Nor will Chris Smalling, Jonny Evans, or Antonio Valencia be available at Updon Park, while captain Nemanja Vidić serves the first of a two game suspension for the red card earned in defeat to Liverpool last weekend. Phil Jones and Rio Ferdinand are likely to continue in central defence, with the Reds seeking to extend a fine run in east London that stretches to seven years unbeaten in the league.
Meanwhile, the Hammers will be without Joey O’Brien and Marco Boriello through injury, although striker Andy Carroll is available to test a United back four that has conceded 34 goals this season.
Manager Sam Allardyce has come under fire for the Londoners’ direct approach, but with West Ham six points above the relegation zone it is criticism that the 59-year-old will gladly take. Still, with West Ham having lost two away games on the spin, Allardyce needs a positive result on Saturday evening.
“Our efforts at home are what I’ve been focusing on with the players, the fact that we’ve won the last three home games on the trot and we have to try and maintain that if we can to overcome this little blip,” said the Englishman.
“We’ve had two away games in which we haven’t picked anything up in, so the focus is to maintain our home results and try our best to pull off a big result.”
However, the Reds are unbeaten in 10 league games against West Ham home and away in recent seasons, although United has not lost as many games on the road at this stage for four years. The one stat that counts the most – points garnered – is the lowest at this stage since 1992.
Indeed, while victory over Olympiakos has secured Moyes’ job for the remainder of the season, according to some commentators at least, defeat at West Ham may simply erode whatever confidence has been gained in the past four days.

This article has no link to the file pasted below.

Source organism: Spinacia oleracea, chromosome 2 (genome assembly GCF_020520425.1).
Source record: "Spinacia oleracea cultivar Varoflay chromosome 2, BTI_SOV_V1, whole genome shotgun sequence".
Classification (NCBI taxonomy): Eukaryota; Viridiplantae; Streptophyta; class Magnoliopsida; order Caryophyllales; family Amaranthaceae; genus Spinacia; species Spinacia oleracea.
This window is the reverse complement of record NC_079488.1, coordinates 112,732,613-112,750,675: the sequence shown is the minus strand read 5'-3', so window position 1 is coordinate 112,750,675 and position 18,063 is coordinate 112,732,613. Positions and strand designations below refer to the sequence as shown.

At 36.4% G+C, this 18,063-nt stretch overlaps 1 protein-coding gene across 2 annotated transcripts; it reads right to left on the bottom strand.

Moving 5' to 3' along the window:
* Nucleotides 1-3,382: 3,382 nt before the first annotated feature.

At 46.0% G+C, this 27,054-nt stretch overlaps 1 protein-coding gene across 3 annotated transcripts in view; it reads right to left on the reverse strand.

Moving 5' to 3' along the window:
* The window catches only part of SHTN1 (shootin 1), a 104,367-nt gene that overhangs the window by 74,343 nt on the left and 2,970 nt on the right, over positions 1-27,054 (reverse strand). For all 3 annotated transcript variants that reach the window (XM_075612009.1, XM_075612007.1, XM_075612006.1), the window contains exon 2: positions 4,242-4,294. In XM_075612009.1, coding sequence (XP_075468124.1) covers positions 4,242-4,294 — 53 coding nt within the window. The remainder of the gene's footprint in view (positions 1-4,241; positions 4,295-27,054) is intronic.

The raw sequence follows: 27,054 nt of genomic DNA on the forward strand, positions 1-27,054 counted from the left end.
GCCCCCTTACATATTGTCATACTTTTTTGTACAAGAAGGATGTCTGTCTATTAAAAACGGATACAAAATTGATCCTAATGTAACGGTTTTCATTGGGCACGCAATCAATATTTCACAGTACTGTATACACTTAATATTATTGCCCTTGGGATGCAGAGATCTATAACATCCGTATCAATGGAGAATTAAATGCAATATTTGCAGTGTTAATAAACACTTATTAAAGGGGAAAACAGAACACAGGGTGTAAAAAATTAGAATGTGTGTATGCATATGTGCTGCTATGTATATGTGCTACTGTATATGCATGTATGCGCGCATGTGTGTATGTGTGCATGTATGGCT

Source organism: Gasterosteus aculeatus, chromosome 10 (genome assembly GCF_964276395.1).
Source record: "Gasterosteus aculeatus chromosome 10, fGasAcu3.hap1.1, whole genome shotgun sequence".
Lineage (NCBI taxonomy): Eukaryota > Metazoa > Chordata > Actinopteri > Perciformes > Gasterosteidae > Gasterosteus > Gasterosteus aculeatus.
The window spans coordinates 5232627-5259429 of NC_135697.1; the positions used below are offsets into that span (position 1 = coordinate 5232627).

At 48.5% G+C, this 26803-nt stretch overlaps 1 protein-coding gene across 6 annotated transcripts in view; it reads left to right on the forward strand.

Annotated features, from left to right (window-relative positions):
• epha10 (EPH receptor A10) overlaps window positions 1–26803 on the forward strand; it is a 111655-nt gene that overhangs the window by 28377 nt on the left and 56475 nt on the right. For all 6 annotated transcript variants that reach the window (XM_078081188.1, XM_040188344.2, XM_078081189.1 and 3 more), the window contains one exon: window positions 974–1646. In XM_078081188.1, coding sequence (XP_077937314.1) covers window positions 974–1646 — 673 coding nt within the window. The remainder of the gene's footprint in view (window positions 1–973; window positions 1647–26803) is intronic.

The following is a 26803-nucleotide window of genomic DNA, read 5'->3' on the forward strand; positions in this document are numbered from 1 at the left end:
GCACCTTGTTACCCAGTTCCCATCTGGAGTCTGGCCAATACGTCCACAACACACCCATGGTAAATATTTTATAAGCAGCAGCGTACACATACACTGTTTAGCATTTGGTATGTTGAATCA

Manchester City’s visit to Old Trafford on Tuesday night means weekend defeat is a scenario Moyes cannot accept. And with two legs against European champions Bayern to come, the trip to West Ham takes on renewed importance, even if United’s league position is such that European football is unlikely next season.
“We have to use this as a springboard to bounce on,” said defender Jones.
“We can’t drag our heels and think about the next round. We have to prepare right for the next game, against West Ham, and go and get a result. We have to show what we’re capable of in the league. We have to go to West Ham and win.”
It is a sentiment with which supporters can agree. Whether words turn into action is another question.
West Ham United v Manchester United, Premier League, Upton Park, 5.30pm, 22 March 2014
West Ham (4-2-3-1): Adrián; Demel, Collins, Reid, McCartney; Noble, Taylor; Downing, Nolan, Jarvis; Carroll
United (4-4-1-1): De Gea; Rafael, Jones, Ferdinand, Evra; Mata, Carrick, Cleverley, Januzaj; Rooney; Welbeck
West Ham: Jääskeläinen, Nocerino, J Cole, Tomkins, Diamé, Armero, Spiegel, Johnson, Razak, Diarra, C Cole, Vaz Te
United: Lindegaard, Büttner, Fletcher, Giggs, Kagawa, Nani, Fellaini, Valencia, Hernández
West Ham 42 Draw 26 United 59
Referee: Lee Mason
Assistants: S Bennett, J Collin
Fourth Official: M Jones